Second, the animation format was much less cross-generational. In the days of Schoolhouse Rock, cartoons were for kids. I doubt any TV executive could imagine adults being the audience for an animated feature. Today, The Simpsons, South Park and many other shows have proven that adults are a viable market for animated shows. On the web, we see animations becoming one of the most effective explanations and marketing tools for startups.
But some things are remarkably similar.
Schoolhouse Rock shows were all about three minutes long. This length is now a rule-of-thumb duration for many animated explanations. This length is enough to relate valuable information but not so long that people tune out. Also, you know, three IS a magic number:
Also, for the most part, they are purely educational. They were not about Cheerios or Barbie Dolls but grammar, civics and history. From our work at Common Craft to RSA Animate to Minute Physics, these kinds of educational videos endure.
Further, the use of music is a big part of Schoolhouse Rock and something that continues to make learning effective. I recently wrote about an number of awesome examples of this today.
My point here is to say that we live in world where a thousand Schoolhouse Rocks can bloom. We have the tools, the platforms, the audience and know-how to carry the torch, to continue making animated media that educates and enlightens. Let’s build on the work of Mr. McCall and inspire a new generation to see ideas from a more fun and engaging perspective. Here's to 40 more years!
Boing Boing pointed me to this beautiful animated video by a German studio called "finally". From the description with the video:
Music is a good thing. But what we did not know until we started with the research for this piece: Music is also a pretty damn complex thing. This experimental animation is about the attempt to understand all the parts and bits of it. Have a look. You might agree with our conclusion!
I think this is a great example of an experience that's both remarkable in presentation and interesting in content. I didn't learn the details of resonance or musical temperment. But I came away with little introductory nuggets of each part. I came away with just a bit of motivation to keep learning. Sometimes that's all an explanation needs - a taste of an idea that invites someone to keep learning.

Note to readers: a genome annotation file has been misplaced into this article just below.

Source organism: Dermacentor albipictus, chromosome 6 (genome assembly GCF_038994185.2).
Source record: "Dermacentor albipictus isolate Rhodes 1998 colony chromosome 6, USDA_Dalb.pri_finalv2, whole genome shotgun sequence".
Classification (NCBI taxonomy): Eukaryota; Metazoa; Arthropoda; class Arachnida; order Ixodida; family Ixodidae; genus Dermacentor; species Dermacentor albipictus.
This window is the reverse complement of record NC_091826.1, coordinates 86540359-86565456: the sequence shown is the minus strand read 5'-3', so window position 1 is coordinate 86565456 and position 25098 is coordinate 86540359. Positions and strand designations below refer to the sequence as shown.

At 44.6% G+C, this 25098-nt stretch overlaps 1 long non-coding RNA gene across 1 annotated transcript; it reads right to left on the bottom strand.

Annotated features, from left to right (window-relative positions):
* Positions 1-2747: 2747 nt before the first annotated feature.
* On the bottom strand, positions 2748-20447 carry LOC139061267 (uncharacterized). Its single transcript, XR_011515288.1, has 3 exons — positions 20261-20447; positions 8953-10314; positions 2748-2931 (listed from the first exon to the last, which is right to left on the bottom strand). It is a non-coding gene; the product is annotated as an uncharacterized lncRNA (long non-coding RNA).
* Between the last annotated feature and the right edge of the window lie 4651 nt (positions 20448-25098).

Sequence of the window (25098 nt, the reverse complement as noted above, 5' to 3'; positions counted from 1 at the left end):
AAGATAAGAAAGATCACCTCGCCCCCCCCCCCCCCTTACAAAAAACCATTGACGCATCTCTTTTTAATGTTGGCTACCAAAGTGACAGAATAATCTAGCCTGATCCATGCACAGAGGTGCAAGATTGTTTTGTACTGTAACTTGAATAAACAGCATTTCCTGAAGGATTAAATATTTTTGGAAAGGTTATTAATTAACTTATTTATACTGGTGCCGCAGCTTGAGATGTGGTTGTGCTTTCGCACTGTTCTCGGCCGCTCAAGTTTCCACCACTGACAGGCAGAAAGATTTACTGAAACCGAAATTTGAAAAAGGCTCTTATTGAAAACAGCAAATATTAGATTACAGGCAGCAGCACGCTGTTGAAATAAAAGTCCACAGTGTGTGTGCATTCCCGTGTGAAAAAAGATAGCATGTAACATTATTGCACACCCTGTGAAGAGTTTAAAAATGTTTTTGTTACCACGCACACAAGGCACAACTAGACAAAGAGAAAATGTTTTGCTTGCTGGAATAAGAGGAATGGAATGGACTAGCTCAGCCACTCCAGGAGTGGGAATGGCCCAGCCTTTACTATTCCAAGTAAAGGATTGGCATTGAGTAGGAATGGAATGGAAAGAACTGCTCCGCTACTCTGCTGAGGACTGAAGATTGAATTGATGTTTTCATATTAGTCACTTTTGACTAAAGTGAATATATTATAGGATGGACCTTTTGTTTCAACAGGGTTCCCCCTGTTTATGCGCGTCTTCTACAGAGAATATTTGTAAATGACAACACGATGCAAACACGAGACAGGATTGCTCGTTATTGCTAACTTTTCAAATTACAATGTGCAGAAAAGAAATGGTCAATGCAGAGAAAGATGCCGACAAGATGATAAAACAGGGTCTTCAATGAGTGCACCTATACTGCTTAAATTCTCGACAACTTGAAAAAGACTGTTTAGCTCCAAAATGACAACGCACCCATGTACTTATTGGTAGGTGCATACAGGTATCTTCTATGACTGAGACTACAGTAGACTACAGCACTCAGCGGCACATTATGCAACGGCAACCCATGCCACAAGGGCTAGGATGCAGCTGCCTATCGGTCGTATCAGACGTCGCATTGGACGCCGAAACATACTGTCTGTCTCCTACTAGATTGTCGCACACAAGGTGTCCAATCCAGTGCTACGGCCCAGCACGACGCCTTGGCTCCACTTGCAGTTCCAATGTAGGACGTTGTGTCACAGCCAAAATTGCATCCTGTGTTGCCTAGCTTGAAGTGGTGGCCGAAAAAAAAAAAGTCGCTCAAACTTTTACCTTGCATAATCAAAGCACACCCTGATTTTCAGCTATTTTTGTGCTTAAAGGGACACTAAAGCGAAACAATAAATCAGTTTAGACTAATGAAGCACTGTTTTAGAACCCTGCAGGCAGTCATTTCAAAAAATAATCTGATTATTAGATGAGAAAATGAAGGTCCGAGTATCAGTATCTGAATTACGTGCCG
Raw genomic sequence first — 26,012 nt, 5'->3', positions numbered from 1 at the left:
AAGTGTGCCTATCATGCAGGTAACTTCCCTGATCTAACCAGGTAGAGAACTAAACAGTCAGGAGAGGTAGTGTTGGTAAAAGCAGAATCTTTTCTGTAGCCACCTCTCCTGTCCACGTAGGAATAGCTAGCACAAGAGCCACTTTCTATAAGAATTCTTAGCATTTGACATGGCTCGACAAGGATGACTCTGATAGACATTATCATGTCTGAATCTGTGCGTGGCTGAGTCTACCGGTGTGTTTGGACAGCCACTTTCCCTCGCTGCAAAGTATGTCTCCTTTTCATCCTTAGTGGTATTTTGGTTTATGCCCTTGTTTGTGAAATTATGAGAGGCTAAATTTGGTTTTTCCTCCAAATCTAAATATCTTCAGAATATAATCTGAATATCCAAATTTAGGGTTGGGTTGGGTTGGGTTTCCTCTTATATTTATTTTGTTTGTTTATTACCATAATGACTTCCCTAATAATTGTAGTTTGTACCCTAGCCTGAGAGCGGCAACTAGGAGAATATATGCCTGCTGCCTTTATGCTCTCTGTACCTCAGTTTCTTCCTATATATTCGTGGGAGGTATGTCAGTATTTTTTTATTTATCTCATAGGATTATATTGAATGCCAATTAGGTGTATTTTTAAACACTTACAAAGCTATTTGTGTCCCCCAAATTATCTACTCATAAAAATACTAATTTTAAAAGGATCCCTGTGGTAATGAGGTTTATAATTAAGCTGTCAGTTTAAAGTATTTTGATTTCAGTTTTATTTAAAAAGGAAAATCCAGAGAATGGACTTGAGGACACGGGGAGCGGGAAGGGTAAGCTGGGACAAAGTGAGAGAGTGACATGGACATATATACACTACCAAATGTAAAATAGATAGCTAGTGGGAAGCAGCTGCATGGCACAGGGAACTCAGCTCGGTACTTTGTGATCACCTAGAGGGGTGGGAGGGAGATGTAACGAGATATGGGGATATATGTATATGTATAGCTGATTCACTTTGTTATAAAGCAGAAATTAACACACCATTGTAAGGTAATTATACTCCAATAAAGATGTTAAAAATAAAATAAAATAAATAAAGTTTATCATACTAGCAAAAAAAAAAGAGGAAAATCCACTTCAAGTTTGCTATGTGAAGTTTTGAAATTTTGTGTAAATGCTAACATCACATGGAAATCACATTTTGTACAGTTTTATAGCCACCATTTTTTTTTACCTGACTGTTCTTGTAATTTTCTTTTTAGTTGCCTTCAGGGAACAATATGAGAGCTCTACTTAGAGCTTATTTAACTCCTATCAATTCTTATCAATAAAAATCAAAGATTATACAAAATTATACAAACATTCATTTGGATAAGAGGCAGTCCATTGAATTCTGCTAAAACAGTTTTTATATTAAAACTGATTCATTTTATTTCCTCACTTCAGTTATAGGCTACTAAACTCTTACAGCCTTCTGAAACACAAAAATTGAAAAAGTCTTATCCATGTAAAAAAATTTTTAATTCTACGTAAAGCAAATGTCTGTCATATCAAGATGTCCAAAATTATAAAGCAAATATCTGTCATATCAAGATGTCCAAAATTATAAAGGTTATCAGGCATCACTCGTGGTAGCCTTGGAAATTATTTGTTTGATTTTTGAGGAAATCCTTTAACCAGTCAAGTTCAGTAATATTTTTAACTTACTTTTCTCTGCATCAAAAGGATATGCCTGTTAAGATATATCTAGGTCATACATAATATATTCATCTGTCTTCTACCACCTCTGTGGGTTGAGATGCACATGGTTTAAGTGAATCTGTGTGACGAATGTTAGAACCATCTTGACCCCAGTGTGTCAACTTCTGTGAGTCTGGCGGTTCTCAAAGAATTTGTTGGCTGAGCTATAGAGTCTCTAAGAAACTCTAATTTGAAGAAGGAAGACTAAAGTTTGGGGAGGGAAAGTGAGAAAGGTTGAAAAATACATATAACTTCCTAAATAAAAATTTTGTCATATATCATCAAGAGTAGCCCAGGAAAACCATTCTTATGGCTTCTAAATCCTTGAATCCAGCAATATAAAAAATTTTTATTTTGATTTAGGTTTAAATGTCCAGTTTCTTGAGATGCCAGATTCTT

Sometimes communicating via computers can feel anonymous and make people lose touch with the impact of what they say online. This video highlights the problems this causes and explains a basic idea: that our words matter, online and off. It teaches:
•Why citizenship matters in the real world
•How one person can behave differently online and off
•What happens when someone forgets that real people get their comments
A team from the Seattle Channel recently spent a couple of days with us at Common Craft. They interviewed us and filmed every part of our work. This video captures the Common Craft process and philosophy unlike anything else. I think you'll love it. (Email readers can watch it here.)
Our video "Zombies in Plain English" is surely responsible for saving millions of brains over the last few years. But it's time for an update. For this Halloween, we're debuting a REDUX - with a new ending. Be brain-safe this Halloween!
Our library of other videos are also helpful for brains, but for entirely different reasons. Check them out.
And if you're interested in becoming a better explainer, we wrote a book just for you.